The ques­tion now is what will come from the Saudi multi-pronged attack against Iran and its al­lies, backed by Is­rael’s pol­icy aimed at push­ing the pro-Tehran fac­tions out of the Le­banese gov­ern­ment and still hop­ing to bring about a col­lapse of the As­sa­dled Syr­ian gov­ern­ment, even though the cur­rent US ad­min­is­tra­tion is not com­mit­ted to those two ob­jec­tives. Iran, a past master at de­cep­tion, sub­tle diplo­macy and covert op­er­a­tions has plans of its own which do not bode well for the Saudi regime. To be con­tin­ued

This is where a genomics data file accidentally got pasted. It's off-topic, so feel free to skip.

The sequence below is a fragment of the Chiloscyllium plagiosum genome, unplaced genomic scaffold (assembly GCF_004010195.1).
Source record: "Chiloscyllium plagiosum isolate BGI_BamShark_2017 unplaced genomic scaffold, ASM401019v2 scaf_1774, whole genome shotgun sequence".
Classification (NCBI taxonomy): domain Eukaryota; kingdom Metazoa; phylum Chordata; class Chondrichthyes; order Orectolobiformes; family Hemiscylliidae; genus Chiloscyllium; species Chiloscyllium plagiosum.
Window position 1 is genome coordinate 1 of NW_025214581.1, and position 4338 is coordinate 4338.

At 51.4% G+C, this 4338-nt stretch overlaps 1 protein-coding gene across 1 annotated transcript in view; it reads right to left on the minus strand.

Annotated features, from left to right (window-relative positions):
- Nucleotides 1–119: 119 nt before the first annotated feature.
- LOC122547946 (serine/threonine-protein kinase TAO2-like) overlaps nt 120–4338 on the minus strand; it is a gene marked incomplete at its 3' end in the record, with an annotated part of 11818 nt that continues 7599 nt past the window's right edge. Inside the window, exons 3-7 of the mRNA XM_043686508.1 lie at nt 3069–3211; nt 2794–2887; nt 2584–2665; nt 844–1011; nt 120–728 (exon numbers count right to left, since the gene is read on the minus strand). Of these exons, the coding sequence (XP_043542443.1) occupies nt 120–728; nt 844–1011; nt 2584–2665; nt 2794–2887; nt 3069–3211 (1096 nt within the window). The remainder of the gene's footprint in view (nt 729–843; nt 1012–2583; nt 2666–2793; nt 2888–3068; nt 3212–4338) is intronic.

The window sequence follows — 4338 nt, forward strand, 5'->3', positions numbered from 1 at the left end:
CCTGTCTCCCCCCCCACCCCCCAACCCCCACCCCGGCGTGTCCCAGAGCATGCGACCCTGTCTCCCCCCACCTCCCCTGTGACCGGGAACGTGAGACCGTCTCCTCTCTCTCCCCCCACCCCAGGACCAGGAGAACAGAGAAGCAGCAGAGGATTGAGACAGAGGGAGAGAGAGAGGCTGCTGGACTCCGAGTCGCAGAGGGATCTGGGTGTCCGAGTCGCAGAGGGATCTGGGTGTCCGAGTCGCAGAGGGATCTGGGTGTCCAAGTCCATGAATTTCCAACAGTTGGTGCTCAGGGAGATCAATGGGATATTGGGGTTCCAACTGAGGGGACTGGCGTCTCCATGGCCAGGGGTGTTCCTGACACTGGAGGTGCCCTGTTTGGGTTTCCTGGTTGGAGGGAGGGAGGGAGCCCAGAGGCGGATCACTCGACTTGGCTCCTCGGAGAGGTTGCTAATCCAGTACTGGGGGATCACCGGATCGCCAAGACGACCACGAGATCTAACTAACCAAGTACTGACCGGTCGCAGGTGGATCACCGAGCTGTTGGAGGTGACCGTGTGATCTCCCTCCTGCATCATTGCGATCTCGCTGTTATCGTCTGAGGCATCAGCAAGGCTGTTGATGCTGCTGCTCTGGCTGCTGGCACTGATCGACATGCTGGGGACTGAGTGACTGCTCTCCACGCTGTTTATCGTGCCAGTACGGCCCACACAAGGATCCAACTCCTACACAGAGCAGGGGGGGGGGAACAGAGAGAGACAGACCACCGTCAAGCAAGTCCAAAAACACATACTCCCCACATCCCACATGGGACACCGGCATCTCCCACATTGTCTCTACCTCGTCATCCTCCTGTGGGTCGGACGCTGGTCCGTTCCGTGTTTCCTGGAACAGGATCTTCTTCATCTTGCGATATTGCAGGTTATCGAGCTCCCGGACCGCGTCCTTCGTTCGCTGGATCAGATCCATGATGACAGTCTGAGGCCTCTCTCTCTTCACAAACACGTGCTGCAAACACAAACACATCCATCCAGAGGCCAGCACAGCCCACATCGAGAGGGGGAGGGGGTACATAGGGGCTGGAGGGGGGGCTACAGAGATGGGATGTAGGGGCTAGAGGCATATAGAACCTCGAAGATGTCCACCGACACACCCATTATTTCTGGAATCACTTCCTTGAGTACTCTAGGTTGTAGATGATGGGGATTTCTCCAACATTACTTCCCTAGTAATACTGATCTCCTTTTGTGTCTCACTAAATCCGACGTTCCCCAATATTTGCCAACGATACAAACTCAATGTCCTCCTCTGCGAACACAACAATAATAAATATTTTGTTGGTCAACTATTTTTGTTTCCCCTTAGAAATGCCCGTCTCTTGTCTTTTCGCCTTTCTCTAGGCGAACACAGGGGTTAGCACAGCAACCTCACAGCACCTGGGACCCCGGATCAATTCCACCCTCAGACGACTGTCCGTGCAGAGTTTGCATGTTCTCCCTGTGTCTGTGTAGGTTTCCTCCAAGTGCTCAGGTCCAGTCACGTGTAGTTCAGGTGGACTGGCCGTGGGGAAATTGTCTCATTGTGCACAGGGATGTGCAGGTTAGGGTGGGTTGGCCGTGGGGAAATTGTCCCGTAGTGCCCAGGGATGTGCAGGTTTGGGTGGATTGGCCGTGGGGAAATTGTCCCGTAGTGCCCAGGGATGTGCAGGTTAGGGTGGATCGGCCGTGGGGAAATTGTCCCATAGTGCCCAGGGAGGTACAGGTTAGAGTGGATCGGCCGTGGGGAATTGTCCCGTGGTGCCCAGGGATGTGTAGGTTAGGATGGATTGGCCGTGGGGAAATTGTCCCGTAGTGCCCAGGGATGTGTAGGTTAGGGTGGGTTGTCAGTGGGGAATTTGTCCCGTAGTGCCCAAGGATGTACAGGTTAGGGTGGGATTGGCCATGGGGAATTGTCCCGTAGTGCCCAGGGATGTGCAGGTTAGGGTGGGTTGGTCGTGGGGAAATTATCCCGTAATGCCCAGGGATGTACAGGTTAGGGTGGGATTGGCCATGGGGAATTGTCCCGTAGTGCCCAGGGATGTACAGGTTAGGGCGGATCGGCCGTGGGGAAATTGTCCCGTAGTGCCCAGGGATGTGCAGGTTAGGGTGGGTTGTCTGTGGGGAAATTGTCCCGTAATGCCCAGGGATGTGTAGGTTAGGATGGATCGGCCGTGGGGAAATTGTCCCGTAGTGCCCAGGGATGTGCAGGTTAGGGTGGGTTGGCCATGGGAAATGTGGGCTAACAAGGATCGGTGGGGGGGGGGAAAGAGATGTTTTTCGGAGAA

Prince Muham­mad’s ap­par­ent reck­less­ness, how­ever, has found sup­port in US Pres­i­dent Don­ald Trump, who early saw him as a po­ten­tial ally within the Saudi royal clan, long aligned with the Bush and Clin­ton fam­i­lies.

REUTERS

Saad al-Hariri, who sus­pended his de­ci­sion to re­sign as Prime Min­is­ter, ges­tures to his sup­port­ers at his home in Beirut, Le­banon, on Wed­nes­day.